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Colombia: Army Scandal Continues to Grow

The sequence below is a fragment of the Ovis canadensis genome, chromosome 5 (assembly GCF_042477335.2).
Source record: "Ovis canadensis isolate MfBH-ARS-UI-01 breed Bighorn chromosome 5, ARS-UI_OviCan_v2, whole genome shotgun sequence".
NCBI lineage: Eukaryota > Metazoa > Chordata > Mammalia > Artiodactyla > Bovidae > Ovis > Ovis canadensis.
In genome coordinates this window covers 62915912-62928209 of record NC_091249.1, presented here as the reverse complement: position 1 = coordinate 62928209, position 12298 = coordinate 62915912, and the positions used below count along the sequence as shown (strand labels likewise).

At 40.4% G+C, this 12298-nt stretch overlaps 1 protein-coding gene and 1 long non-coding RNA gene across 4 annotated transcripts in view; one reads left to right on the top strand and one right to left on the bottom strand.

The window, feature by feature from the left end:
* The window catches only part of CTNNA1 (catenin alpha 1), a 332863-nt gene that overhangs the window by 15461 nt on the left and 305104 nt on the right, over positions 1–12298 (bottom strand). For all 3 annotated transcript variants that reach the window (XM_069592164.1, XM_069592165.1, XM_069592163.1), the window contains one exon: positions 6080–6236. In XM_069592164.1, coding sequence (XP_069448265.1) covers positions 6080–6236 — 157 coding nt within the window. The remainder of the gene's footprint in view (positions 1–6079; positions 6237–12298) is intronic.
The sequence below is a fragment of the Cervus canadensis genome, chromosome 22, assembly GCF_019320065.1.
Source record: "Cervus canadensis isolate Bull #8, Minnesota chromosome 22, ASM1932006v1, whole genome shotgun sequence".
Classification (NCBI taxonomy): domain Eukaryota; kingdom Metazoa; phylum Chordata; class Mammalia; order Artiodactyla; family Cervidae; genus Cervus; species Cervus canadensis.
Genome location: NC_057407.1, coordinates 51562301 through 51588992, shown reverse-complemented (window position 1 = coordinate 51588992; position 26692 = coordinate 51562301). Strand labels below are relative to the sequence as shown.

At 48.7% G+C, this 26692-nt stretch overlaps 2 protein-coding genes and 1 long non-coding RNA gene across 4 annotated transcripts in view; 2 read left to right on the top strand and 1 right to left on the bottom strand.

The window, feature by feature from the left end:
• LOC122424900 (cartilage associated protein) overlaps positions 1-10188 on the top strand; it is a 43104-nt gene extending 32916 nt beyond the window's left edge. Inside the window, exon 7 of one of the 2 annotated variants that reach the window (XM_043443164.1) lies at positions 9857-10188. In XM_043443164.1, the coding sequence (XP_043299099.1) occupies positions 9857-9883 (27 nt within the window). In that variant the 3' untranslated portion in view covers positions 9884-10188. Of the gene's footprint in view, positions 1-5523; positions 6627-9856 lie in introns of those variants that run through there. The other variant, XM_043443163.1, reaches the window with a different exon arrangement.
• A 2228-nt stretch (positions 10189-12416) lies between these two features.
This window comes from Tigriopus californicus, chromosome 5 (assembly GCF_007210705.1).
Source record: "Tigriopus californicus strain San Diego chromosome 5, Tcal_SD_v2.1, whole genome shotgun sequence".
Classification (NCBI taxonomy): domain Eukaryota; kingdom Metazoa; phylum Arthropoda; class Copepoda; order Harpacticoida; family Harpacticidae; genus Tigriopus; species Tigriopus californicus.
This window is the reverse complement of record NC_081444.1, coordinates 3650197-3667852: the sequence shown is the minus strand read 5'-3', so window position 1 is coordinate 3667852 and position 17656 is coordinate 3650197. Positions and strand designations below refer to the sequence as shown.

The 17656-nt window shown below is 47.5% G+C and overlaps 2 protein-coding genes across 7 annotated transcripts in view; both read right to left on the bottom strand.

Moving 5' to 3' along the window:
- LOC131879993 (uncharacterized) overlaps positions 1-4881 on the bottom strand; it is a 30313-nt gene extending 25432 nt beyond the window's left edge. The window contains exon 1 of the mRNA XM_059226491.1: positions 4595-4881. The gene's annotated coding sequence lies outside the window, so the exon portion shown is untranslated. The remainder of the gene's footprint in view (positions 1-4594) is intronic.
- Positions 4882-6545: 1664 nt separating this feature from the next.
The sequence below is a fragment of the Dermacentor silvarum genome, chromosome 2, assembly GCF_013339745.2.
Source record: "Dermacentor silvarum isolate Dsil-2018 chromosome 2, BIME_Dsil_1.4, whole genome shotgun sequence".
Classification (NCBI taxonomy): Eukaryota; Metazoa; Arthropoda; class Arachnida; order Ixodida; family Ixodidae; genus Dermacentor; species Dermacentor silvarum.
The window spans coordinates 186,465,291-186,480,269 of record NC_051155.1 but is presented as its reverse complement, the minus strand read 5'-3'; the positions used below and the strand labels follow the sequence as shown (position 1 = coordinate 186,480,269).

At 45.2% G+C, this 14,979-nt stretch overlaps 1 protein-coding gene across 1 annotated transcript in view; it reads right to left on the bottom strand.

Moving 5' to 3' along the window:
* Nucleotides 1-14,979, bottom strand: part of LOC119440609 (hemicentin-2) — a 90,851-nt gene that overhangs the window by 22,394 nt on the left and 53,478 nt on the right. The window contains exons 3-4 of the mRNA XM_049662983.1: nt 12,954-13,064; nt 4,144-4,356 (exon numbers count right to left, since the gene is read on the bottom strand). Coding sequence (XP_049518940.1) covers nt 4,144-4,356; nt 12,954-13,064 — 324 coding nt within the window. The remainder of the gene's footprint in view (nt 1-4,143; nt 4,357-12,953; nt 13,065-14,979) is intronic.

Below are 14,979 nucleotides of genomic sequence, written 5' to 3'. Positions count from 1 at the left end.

Highlights – Recent investigations into the deaths of 11 civilians leads to firing of 27 officers – Army commander resigns over possible involvement in extrajudicial killings – President Uribe’s administration likely to lose additional international aid until investigations are completed In recent weeks, a number of allegations from both internal Colombian sources and international groups have surfaced regarding the Colombian military’s potential involvement in extrajudicial killings. In the midst of the building scandal, 27 army officers have been fired, and the commander of the army has resigned. Colombian President Alvaro Uribe is facing increasing pressure to support internal investigations into the claim, as crucial funding from the United States (US) requires human rights abuse allegations to be examined. In the near-term, President Uribe will likely attempt to distance himself from any officers with proven involvement in the murders, as well as work to reassure US officials of continued cooperation in anti-narcotics and anti-terrorism campaigns. Investigations Begin In late-October 2008, human rights group Amnesty International released a report that the Colombian military executed 330 civilians, up from 220 per year between 2004 and 2006, 130 in 2003 and 100 in 2002. The report highlighted a pattern of killings in which civilians are detained, executed then dressed in fatigues so they can later be portrayed as members of the Revolutionary Armed Forces of Colombia (FARC) guerilla group. A statement from the United Nations (UN) Human Rights Commission followed the report’s release and came to the same conclusion. More detailed results of the UN’s findings are expected in the near-term. On October 30, 2008, 27 officers and soldiers, including three generals, were dismissed from the army in connection with the deaths of 11 civilians. The 11 young male victims disappeared from their homes in the southern Bogota suburb of Soacha in early 2008, after being allegedly recruited by men promising them employment. Their bodies were discovered a few days later in the northern city of Ocana, the site of frequent clashes between FARC and military forces, and sources claimed the men were FARC rebels. Troops had classified the men as “subversives” and deposited their bodies in unmarked graves. High-Profile Resignation Following the increased investigations, the commander of Colombia’s army forces, General Mario Montoya, announced his resignation on November 4, 2008. The investigations have tied “dozens” of military personnel under his leadership to killings in attempts to inflate the body count of FARC rebels. General Montoya had largely enjoyed personal support from President Uribe, as he had been the commander of forces earlier this decade in the president’s home province of Antioquia. Montoya has already faced scrutiny in connection with right-wing paramilitary groups that operate in the countryside. These groups, classified by the US as terrorist organizations, allegedly participated in joint operations with military forces in 2002 to eliminate FARC members from the area of Medellin. A former paramilitary combatant testified that Montoya was involved in the cover-up of a similar incident in March 2002, during which five civilians were reportedly executed then dressed to appear as FARC combatants for local media coverage. During his resignation announcement on November 4th, Montoya did not refer to specific incidents, but urged the Colombia government to ensure officials implicated in the scandals had the right to defend themselves. Pressure for President Uribe’s Administration At the announcement of the 27 firings, President Uribe stated, “there may be members of the armed forces involved in murder and in failings of protocols and oversight.” Prosecutors refer to these cases as “false positives” and are likely used to bolster figures of FARC rebels killed. President Uribe has prioritized the targeting of

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